Maureen is nervous about starting sixth grade. As a new middle schooler, she will have to navigate new and confusing class schedules and all kinds of new expectations, and Maureen isn’t sure she’s ready. Still, at least she has her twin sister, Francine. They’ve always done everything together!
Except that suddenly, Francine is different. She’s taking different classes from Maureen, and joining different clubs. She’s changed her style so that the two of them look less alike. She’s even going by Fran. Maureen doesn’t know what to do. She hates the idea of drifting apart from her sister—not to mention the awkwardness of splitting up their friend group!—and is frustrated with Fran for acting this way.
Maybe that’s why she decides to run against Fran for student president. The good news: she has new friends who will help with her campaign. The bad news: Maureen is shy and a nervous public speaker, and doesn’t really know what she’s doing, and now Fran is mad at her for joining the race. What has she gotten herself into?
This realistic, relatable middle-grade story deals with changing relationships with family and friends, building confidence, and challenging yourself. The heroine, Maureen, has a good heart but also realistic, understandable flaws. It’s easy to sympathize with her insecurity and fear of change, even while it’s clear that Fran has the right to strive to be seen as her own person rather than part of an interchangeable set of twins. Though Maureen’s initial decision to run for student president stems partly from spite and frustration with her sister, she does develop a meaningful platform and is able to use the experience to connect with friends and, ultimately, with Fran.
While Maureen is the clear protagonist of the book, Fran is a prominent and interesting character. At first, her motivations are a mystery to Maureen: why would her sister, always happy to share the same classes, activities, and friends, suddenly want to change things up? But as the twins reach out to each other and reconnect, Maureen—and the reader—learn that Fran has a very different perspective on their relationship.
Rounding out the book is a rich cast of supporting characters: the twins’ parents and half-brother, their shared friends and Maureen’s new friends, and one influential teacher. There are also various incidents and subplots, like Maureen’s friend’s ambition to become an ROTC squad leader.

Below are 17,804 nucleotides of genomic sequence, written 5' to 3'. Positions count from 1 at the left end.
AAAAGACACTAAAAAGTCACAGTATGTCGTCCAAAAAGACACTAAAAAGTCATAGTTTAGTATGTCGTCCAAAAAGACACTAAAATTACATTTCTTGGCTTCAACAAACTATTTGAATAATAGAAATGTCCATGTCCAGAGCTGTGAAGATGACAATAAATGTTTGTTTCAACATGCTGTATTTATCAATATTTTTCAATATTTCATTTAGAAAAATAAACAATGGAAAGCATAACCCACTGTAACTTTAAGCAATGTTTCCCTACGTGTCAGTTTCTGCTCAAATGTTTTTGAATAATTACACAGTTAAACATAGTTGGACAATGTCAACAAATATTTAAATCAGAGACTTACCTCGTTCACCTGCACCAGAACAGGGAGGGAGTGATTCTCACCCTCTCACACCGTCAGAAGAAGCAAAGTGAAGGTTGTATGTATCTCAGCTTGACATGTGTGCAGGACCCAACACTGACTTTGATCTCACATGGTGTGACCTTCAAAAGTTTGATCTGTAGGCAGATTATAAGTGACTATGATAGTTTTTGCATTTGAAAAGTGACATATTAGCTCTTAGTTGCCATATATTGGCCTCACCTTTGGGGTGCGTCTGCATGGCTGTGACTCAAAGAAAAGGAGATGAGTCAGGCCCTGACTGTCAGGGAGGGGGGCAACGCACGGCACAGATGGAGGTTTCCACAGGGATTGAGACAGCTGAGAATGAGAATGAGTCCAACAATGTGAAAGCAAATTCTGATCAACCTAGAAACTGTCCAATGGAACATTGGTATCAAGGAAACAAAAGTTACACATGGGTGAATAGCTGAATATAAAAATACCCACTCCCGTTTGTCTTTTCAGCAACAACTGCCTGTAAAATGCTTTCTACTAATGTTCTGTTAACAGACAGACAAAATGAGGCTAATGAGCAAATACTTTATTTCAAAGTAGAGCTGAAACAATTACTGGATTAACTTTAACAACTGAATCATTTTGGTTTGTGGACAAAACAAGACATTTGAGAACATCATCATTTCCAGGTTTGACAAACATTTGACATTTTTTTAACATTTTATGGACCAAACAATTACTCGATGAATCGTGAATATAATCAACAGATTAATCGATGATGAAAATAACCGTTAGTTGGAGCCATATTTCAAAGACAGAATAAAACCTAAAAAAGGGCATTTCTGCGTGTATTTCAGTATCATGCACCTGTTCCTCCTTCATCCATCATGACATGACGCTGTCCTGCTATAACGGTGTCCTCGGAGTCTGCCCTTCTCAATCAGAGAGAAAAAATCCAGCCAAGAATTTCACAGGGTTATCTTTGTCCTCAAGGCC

The cast is diverse, and largely composed of people of color. While race is not a major component of the story, Maureen’s experience as a Black girl is definitely not ignored. Observant readers will appreciate small touches like Maureen and Fran wearing hair bonnets to sleep. And while the word “racism” is not used, it is clearly in play during one incident at the mall when a white store clerk brushes off Maureen and her friends, making it clear she does not take them seriously as customers. Refreshingly, there are consequences: the clerk is reprimanded by customers, who decide to shop elsewhere. By the end of the book, the shop’s “Store CloseOut Sale” sign is visible in the background of one panel.
The art is clear, colorful, and consistent, and the characters expressive without being cartoonish. Maureen and Fran can sometimes be a little easy to mix up— understandable for identical twins!—but their clothing and hairstyles, plus context clues, help differentiate them. The backgrounds consist mostly of school hallways, classrooms, and Maureen’s home, and while they remain firmly in the background, they match the characters well in their level of detail.
With relatable characters and lots of heart, this will appeal to fans of other middle-grade contemporary realistic comics. Hand it to readers of Raina Telgemeier, the Babysitters Club graphic novels, Roller Girl, and Jennifer Holm’s Sunny series.
By Varian Johnson
Art by Shannon Wright
Publisher Age Rating: Ages 8-12 / grades 3-7
Series ISBNS and Order
Title Details and Representation
NFNT Age Recommendation: kids, Middle Grade (7-11)
Character Traits: African-American
Creator Highlights: African-American